Date of Separation
Your date of separation plays an important role in your divorce proceeding. The date of separation can be the difference between whether or not an asset is community property versus separate property. Another effect is that the date of separation determines whether a marriage is short term or of a long duration. Marriages of long duration allow spousal support to continue indefinitely until death or remarriage. Short term marriages terminate spousal support at one-half the duration of the marriage mark.
Determining the Date of Separation
Few areas of California law have gone through more uproar and change than the date of separation in a divorce. It used to be understood that a marriage separation date occurred when either the husband or the wife did not intend to continue the marriage and either of their actions were consistent with a final breakup in the marital relationship.
Marriage of Davis
In July of 2015, the California Supreme Court, in the Marriage of Davis, created a bright-line rule and made physical separation a necessity for there to be a separation. Although the Supreme Court left open situations where there could be an exception to that rule. Many family law lawyers, judges and our California legislature were not happy with this decision and in 2016, Governor Brown signed SB-1255 under “dissolution of marriage – date of separation.” As of the date this article is updated, SB-1255 is not yet officially the law. It will become the law on January 1, 2017.
California Family Code Section 70
The amended Family Code is to read: “Date of separation” means the date that a complete and final break in the marital relationship has occurred, as evidenced by both of the following:
(1) The spouse has expressed to the other spouse his or her intent to end the marriage.
(2) The conduct of the spouse is consistent with his or her intent to end the marriage.
(b) In determining the date of separation, the court shall take into consideration all relevant evidence.
(c) It is the intent of the Legislature in enacting this section to abrogate the decisions in In re Marriage of Davis (2015) 61 Cal.4th 846 and In re Marriage of Norviel (2002) 102 Cal.App.4th 1152.”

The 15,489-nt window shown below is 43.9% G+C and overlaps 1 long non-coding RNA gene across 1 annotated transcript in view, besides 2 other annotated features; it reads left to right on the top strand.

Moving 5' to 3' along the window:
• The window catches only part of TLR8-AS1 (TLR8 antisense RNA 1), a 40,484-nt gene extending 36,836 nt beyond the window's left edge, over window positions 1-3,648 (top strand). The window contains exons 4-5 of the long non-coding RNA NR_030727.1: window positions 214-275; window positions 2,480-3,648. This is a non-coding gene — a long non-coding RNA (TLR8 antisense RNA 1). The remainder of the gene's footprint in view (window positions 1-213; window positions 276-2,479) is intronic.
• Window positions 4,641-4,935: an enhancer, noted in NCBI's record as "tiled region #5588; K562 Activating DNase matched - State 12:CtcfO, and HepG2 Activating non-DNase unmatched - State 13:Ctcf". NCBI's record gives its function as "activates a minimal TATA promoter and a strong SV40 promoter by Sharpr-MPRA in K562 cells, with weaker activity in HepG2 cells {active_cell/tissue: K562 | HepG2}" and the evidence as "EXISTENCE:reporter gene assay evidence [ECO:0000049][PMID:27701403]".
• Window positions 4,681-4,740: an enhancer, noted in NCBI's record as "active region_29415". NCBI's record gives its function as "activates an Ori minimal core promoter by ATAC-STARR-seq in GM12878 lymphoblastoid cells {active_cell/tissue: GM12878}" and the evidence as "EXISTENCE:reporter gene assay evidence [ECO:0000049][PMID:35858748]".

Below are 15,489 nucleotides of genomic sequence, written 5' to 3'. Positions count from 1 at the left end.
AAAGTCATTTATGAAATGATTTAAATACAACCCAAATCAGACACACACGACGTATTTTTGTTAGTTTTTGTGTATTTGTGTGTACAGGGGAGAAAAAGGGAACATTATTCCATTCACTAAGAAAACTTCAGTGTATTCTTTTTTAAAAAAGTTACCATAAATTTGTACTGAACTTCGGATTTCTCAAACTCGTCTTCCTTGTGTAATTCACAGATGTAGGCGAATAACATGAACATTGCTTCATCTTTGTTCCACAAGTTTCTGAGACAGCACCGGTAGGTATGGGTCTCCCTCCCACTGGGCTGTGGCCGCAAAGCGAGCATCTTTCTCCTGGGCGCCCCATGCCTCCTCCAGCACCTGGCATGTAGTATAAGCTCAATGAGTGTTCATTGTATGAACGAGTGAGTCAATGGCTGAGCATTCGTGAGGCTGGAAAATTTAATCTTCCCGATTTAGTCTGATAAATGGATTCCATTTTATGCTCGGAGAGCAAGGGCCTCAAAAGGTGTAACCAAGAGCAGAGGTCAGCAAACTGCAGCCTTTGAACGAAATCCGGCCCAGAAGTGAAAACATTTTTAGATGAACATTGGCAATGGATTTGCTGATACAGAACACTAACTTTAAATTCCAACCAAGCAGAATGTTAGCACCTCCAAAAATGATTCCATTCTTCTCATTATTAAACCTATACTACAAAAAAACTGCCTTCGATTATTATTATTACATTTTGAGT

The outcome is that we are kind of back to the way things were before the Marriage of Davis decision.
Factors Used to Determine Date of Separation
What does the family court look at when determining the marriage separation date in California? California divorce courts typically looks at each spouse’s living situation and whether or not the two of them are truly separated. Some of the factors the family court takes into consideration include whether the spouses continue to live under the same roof, continue to hold themselves out to the public including family and friends as married or separated, continue to merge their finances and support each other, file joint or separate income taxes, engage in sexual intercourse with each other, date others and, in general, whether their private conduct is consistent with a couple of people who have had a final and complete break in their marital relationship.
Facts Determine Date of Separation
When the issue of date of separation is litigated, the facts are everything. If the facts show, for example, that the husband and wife continue to eat dinner together at the family home, maintain a mailing address, engage in social events including vacations, and continue to behave consistent with a married couple, etc. those factors could be very important. Facts can come into evidence through testimony of either spouse, testimony of witnesses, or documents.
Multiple Separation Dates
Some cases have the unusual facts of a husband and wife who have more than one date of separation and therefore separation period. This happens when a husband and wife separate from each other and meet the factual test for the definition but then reconcile for a period of time, only to separate again. These types of cases are especially complicated because the decision that has to be made is whether or not there was only one date of separation, which is typically the last one, or whether or not to was more than one instance of the parties being separated from each other and therefore properties acquired during the various separation periods are or are not separate property.
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